Improving water supplies in rural African villages may have negative knock-on effects and contribute to increased poverty... Rural development initiatives across the developing world are designed to improve community wellbeing and livelihoods but... that this can lead to unforeseen consequences caused by an increase in the birth rate in the absence of family planning... Resulting population pressures encourage young adults to move to urban areas. Such urbanisation in less developed countries concentrates poverty in cities which already have stretched public services...
Academics argue that the results of this study highlight the need for policy-makers to take into account this link between development projects and changes in demography, especially as over 90 per cent of urbanisation is taking place in the developing world.
By looking at longitudinal survey data collected from 1,280 households before and after the installation of water taps in five Ethiopian villages, researchers were able to show that family size increased due to the reduced time and energy women spent carrying water on their backs and a dramatic reduction in child mortality. This increase has placed greater pressure on the household’s resources, namely food and land, leading to higher rates of childhood malnutrition and inequalities in access to education.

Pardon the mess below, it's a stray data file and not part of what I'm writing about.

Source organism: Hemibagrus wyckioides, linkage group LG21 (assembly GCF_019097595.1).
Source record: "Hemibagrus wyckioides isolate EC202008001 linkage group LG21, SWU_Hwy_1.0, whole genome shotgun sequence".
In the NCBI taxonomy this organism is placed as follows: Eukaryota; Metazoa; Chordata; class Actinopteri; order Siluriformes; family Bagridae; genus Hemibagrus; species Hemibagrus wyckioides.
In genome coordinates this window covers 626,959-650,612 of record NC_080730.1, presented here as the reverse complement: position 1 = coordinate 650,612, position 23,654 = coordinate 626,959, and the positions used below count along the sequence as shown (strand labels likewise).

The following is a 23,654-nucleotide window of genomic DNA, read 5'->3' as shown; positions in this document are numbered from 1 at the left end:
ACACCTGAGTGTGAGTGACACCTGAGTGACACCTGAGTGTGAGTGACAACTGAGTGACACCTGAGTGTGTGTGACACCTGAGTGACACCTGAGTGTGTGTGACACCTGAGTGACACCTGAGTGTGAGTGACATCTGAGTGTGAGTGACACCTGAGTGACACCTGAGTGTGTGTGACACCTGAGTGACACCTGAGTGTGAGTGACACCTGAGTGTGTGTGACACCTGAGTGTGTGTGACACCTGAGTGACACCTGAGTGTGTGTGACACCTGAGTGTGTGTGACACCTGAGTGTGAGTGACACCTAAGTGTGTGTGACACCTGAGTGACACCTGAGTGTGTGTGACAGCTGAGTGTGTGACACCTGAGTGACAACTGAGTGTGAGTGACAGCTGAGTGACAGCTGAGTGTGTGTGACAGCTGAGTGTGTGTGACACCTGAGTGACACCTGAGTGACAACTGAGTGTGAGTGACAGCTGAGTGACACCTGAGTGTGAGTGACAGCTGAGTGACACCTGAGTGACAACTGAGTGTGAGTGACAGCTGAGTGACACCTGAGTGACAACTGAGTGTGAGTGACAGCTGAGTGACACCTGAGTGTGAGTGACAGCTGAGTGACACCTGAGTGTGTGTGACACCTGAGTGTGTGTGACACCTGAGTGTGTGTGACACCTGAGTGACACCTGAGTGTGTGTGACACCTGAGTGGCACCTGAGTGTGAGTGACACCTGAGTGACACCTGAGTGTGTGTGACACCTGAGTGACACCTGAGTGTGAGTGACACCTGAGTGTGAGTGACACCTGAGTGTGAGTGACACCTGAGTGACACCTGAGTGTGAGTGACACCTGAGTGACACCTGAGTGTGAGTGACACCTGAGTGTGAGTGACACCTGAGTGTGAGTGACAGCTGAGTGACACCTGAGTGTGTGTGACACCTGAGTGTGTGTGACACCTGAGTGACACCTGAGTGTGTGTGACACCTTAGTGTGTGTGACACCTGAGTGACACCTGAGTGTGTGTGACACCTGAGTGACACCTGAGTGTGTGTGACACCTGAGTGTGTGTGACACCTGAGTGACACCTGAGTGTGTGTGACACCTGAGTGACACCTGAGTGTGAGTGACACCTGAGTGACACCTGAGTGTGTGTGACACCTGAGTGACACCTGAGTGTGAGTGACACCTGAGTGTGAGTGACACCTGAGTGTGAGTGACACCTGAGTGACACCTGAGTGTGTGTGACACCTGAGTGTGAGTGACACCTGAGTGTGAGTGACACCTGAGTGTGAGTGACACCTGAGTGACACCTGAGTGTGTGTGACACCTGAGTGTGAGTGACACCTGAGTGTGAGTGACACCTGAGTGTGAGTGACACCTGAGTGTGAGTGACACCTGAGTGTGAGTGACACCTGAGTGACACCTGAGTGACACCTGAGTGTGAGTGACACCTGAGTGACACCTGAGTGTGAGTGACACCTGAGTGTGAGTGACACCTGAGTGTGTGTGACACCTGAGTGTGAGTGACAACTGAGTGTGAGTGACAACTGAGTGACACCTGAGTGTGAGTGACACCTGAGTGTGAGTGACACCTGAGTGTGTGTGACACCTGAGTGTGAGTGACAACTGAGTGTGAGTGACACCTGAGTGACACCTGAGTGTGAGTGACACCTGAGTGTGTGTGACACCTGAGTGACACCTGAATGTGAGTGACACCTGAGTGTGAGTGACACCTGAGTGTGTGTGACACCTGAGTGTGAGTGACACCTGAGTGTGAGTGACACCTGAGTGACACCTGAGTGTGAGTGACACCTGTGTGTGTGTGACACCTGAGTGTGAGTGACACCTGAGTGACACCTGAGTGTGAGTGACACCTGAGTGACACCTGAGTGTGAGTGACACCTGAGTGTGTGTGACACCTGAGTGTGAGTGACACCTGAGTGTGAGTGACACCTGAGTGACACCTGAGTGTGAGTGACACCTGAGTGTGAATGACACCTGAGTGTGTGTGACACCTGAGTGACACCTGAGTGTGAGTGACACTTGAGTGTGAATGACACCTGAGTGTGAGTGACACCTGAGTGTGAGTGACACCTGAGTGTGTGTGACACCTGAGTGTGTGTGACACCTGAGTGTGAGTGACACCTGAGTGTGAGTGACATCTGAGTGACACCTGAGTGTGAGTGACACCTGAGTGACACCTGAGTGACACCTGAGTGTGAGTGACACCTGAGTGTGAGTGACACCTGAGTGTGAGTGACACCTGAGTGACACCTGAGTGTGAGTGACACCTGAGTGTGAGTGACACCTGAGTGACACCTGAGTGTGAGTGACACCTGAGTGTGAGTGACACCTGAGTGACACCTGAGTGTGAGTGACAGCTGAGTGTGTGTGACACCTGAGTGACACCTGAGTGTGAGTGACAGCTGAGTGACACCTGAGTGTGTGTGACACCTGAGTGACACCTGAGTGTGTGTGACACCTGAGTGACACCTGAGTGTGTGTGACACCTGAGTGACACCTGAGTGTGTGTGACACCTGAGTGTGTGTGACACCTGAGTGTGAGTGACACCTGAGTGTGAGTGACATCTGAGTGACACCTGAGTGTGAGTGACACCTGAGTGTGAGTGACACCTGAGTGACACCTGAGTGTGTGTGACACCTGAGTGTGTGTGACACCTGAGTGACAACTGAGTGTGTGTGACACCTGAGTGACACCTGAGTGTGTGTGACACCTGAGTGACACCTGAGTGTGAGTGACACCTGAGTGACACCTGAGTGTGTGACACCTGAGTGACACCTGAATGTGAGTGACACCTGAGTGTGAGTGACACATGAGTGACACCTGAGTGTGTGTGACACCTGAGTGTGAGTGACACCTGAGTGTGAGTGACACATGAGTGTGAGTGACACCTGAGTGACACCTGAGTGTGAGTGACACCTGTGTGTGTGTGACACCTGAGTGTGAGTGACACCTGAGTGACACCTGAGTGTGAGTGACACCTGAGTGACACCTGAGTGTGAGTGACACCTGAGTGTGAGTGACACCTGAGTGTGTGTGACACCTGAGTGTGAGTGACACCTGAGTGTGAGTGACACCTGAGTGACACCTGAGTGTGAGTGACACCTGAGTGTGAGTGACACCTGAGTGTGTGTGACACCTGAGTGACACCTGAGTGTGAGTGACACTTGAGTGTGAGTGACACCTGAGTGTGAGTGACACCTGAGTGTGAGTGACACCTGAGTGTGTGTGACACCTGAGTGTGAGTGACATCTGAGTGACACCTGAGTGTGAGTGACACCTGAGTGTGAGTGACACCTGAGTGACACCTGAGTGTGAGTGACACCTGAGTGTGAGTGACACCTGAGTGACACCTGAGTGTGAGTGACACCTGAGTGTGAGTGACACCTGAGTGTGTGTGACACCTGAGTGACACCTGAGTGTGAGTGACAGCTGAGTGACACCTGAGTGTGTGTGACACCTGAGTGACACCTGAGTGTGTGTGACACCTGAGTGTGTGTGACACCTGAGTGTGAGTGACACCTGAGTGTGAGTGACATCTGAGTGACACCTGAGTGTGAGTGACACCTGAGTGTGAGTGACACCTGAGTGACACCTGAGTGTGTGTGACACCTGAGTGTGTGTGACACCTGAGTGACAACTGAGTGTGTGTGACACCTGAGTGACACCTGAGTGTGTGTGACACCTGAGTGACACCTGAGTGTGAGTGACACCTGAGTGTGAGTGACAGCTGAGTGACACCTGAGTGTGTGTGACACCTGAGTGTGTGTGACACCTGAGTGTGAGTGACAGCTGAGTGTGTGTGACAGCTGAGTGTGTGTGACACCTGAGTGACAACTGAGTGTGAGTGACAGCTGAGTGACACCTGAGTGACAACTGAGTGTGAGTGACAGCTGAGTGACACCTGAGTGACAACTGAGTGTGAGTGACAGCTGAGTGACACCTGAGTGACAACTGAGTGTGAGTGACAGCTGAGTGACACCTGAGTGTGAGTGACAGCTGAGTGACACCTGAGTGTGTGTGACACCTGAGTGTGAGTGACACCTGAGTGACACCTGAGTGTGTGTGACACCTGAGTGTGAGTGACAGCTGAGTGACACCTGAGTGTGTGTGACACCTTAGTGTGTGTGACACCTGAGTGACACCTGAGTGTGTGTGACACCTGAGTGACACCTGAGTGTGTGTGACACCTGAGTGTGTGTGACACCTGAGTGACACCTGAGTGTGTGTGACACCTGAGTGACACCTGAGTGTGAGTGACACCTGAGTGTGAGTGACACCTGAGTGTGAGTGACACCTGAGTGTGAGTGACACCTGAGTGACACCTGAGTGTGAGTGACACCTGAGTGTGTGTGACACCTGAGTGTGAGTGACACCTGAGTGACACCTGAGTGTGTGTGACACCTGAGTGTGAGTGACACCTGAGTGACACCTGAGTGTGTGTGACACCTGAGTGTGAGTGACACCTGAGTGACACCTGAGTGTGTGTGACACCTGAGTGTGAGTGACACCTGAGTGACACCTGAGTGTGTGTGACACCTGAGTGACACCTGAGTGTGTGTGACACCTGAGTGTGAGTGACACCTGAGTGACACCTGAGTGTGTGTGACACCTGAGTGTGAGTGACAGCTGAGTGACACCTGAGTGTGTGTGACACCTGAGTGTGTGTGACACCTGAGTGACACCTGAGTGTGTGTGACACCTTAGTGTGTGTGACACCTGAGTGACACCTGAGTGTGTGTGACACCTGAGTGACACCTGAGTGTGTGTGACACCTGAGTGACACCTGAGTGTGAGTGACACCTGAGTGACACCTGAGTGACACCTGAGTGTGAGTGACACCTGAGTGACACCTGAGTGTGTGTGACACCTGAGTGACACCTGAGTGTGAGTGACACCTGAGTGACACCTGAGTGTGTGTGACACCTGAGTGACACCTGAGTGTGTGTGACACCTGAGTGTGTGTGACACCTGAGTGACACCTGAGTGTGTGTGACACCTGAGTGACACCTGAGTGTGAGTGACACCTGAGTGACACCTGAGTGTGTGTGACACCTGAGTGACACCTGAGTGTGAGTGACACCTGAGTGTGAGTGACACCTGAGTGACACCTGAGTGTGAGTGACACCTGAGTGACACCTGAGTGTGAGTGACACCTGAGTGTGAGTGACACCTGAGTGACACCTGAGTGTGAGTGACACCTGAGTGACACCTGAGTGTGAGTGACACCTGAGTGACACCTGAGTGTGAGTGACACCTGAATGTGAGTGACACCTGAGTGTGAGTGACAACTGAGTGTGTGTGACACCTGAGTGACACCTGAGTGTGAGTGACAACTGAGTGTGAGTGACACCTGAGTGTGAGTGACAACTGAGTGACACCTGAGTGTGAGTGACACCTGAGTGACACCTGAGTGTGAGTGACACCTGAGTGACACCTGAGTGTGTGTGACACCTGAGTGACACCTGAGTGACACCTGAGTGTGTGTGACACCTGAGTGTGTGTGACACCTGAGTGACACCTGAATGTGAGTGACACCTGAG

Feeling pressurised by this increased competition, the study concluded that those aged 15 to 30 with access to taps were three times more likely to migrate to a larger city or town than those without ready access to water... “These population pressures have encouraged young adults to migrate to urban areas, which actually contributes rather than relieves population pressure. The demographic consequences of rural intervention initiatives are rarely considered, but it is imperative that they should be. One of the key challenges of the 21st Century relates to population pressures, and this work highlights the need to develop a better understanding of the relationship between demography and development.”
Press release: http://www.bristol.ac.uk/news/2012/8945.html
Original article: http://dx.doi.org/10.1371/journal.pone.0048708